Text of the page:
Controlling Motion of DNA Nanomachines

Actuating rotational motion: We aim to develop methods for controlling the motion of DNA origami mechanisms, with a focus on optimizing speed of actuation. The ability to actuate dynamic systems in real time is crucial to apply them as functional devices, such as manipulators or delivery vehicles. To demonstrate actuation of our Bennett linkage, we modified the links to include ssDNA overhangs distributed across their length (A). Closing DNA strands (shown in green) bind to overhangs on opposite arms, thereby pulling the structure closed. Once in the closed state, additional strands (orange) with a higher binding affinity to the closing strands can remove the closing strands and release the mechanism back to the free state. A bulk fluorescence-quenching assay was used to measure the kinetics of these reactions. Compacting and expanding occurs on the timescale of t1/2 ≈ 1 min (E-F)1.

Distributed actuation of DNA Origami Bennett linkage. (a) ssDNA overhangs distributed across the length of mechanism arms come together when closing strands are added. Once closed, additional releasing strands can be added to remove the closing strands via DNA strand displacement, releasing the mechanism back into the free state. This process was verified through TEM (b-d). The actuation timescales measured using a fluorescence-quenching assay reveal a compacting timescale of t1/2,c = 55 s (e) and expanding timescale of t1/2,e = 49 s (f). Scale bars = 100 nm. Figure from 1.

Actuating linear motion: A properly formed DNA slider serves as a linear joint useful in engineering mechanisms. Here we present a method for controlling the linear motion using DNA inputs. By adding short single-stranded DNA strands designed to pinch together the scaffold connections on each end of the tube (A, below), we can control the configuration of the sliders. As shown in (B), a set of strands was added to close the middle connections, resulting in sliders with the tube contracted. This yields a clear shift of extension lengths in the distributions of (D). Similarly, in (C) strands were added to pinch the connections on the front end of the slider, resulting in mostly extended sliders also evident in the linear distributions. Sliders in these actuated configurations still have some flexibility due to single-stranded DNA slack left between the two components. Some slack is necessary to traverse the distance between the two attachment points.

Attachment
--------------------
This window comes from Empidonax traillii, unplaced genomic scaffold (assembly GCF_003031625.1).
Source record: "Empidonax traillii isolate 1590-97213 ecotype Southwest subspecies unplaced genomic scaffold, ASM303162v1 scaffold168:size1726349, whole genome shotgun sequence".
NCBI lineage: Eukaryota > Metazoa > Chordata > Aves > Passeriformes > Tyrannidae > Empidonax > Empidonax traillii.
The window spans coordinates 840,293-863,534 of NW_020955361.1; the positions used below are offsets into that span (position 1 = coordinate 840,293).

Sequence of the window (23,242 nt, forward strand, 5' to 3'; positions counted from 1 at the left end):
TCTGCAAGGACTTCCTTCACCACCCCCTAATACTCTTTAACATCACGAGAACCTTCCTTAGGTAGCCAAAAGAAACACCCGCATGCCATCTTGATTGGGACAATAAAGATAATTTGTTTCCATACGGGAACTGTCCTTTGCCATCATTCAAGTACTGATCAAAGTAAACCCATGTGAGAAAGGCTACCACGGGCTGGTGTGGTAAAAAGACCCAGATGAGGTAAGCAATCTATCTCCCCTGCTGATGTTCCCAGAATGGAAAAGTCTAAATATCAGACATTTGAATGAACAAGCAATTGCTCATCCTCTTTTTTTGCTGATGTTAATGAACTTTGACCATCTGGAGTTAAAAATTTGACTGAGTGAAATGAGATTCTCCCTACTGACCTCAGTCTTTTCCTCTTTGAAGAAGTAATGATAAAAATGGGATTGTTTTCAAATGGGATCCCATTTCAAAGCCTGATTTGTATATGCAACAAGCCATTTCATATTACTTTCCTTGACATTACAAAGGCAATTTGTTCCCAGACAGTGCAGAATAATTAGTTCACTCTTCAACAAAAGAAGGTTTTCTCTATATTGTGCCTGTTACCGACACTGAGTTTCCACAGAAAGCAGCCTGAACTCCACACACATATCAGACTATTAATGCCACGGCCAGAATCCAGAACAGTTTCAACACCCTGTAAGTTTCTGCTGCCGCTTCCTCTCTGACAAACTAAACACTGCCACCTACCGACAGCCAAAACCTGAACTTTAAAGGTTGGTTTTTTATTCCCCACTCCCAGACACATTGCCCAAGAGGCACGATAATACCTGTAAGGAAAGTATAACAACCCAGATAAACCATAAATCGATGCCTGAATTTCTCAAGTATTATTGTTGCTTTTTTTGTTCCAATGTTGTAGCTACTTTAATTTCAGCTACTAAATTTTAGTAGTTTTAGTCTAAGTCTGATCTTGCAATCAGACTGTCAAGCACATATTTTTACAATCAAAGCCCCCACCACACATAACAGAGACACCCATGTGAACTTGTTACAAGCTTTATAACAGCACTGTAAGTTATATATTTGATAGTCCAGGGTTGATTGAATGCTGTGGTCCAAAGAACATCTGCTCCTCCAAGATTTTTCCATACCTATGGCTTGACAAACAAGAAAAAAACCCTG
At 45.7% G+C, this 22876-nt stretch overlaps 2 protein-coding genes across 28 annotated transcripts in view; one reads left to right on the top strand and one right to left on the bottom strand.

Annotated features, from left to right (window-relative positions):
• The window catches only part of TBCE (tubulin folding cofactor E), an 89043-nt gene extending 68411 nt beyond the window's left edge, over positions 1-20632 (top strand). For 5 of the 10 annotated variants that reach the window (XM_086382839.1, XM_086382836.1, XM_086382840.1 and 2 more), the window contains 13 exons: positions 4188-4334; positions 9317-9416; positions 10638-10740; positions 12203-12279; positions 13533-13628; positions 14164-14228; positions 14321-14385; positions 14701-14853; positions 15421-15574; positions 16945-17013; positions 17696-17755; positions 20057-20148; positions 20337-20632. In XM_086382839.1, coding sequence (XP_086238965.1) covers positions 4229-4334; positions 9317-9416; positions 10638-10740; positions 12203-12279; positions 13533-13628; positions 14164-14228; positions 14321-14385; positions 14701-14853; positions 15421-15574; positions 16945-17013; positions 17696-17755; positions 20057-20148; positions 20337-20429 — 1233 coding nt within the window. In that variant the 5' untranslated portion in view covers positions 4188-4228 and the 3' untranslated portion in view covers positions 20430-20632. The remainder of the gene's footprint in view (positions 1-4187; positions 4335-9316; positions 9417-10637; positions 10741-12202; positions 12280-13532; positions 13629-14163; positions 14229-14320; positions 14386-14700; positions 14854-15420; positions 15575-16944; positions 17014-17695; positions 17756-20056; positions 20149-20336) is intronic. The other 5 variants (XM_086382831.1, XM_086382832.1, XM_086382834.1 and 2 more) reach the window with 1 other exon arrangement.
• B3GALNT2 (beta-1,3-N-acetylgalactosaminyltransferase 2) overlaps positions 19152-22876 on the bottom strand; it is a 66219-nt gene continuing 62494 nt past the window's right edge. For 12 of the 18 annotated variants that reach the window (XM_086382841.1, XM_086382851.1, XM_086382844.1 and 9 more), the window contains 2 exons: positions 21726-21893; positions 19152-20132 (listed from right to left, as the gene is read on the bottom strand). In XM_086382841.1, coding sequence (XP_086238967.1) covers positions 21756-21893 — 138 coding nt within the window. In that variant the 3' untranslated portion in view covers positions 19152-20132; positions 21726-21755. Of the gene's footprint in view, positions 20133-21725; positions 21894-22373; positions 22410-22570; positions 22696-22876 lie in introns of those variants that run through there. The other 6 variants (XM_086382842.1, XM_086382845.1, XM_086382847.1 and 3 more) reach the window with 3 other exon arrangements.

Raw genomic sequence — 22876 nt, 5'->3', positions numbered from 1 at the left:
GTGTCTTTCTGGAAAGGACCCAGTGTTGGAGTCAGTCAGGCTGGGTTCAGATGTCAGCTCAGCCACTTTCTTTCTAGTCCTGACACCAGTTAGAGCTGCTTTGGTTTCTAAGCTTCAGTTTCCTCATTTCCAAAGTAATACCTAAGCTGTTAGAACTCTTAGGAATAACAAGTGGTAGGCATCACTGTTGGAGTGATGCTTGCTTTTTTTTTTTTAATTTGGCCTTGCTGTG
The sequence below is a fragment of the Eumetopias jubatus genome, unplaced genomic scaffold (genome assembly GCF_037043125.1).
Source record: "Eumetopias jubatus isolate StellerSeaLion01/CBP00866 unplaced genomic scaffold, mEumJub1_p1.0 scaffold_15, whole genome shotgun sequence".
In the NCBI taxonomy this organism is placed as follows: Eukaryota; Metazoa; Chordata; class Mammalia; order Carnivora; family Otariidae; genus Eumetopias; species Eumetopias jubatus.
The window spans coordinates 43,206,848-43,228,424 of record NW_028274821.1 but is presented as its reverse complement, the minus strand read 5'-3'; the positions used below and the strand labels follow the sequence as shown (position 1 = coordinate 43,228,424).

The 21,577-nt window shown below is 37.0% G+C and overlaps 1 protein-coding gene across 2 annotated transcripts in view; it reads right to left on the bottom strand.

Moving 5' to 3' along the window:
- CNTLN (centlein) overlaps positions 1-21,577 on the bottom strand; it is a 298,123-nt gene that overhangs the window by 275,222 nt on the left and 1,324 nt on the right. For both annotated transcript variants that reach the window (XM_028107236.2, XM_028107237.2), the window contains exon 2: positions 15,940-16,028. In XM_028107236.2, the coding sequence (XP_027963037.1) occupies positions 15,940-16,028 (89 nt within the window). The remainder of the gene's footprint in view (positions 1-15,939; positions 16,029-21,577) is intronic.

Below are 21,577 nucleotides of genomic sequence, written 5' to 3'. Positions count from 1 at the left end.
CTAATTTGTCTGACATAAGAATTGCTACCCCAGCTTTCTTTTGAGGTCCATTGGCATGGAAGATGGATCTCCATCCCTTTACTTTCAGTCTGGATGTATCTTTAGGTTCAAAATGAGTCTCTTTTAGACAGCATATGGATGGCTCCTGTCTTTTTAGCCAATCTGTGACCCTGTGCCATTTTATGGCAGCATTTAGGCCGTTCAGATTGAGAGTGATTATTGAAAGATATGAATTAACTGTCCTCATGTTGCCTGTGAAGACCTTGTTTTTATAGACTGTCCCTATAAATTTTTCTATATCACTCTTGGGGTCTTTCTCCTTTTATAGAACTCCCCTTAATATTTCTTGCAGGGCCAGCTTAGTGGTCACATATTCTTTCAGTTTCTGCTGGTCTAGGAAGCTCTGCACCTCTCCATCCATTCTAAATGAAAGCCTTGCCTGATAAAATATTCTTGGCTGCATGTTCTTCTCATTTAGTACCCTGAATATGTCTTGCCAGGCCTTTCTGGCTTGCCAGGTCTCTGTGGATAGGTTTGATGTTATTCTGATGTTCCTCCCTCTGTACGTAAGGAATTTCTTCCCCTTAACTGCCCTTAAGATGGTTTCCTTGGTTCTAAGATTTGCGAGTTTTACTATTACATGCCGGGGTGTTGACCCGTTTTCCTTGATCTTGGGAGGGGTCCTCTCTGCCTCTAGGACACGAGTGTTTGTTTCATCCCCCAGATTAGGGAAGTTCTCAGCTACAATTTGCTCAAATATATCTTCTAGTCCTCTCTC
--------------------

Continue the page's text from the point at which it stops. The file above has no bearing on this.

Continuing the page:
Linear actuation with a DNA origami slider. (a) The slider was used to demonstrate a strategy for controlling linear motion. In the unconstrained state, the tube can travel along the track with thermal fluctuations. (b) By adding addition strands (red) we pinch the connections closed to force the slider into a contracted state. (c) Similarly, a set of strands (blue) can be added to fix the slider in the extended state. (d) Measuring sliders through TEM we see a shift in the extension distribution for each case compared to the free slider. Scale bars = 50 nm. Figure from 2.

Rapid actuation using buffer exchange [3]: We modified a DNA origami hinge with short, weakly complementary single-stranded DNA overhangs, whose hybridization is sensitive to cation concentrations in solution. We triggered conformational changes with several different types of ions including mono-, di-, and trivalent ions and also illustrated the ability to engineer the actuation response with design parameters such as number and length of DNA overhangs and hinge torsional stiffness. Single-molecule Förster resonance energy-transfer (smFRET) measurements revealed that closing and opening transitions occur on the millisecond time scale, and these transitions can be repeated with time resolution on the scale of one second. Our results advance capabilities for rapid control of DNA nanodevices, expand the range of triggering mechanisms, and demonstrate DNA nanomachines with tunable analog responses to the local environment.

Abstract Image

Cation-Activated Avidity for Rapid Reconfiguration of DNA Nanodevices [3]

 

  1. Marras, A. E.; Zhou, L.; Su, H. J.; Castro, C. E. Proceedings of the National Academy of Sciences of the United States of America. 2015, 112, (3), 713-8.
  2. Marras, A. E.; Zhou, L.; Kolliopoulos, V.; Su, H. J.; Castro, C. E. New Journal of Physics. 2016, 18, (5), 055005.
  3. Marras, A.E.; Shi, Z., Lindell, M, Patton, R., Huang, C.-M., Zhou, L., Su, H.-J., Arya, G., Castro, C.E. ACS Nano. 2018, 12, (9), 9484-9494.
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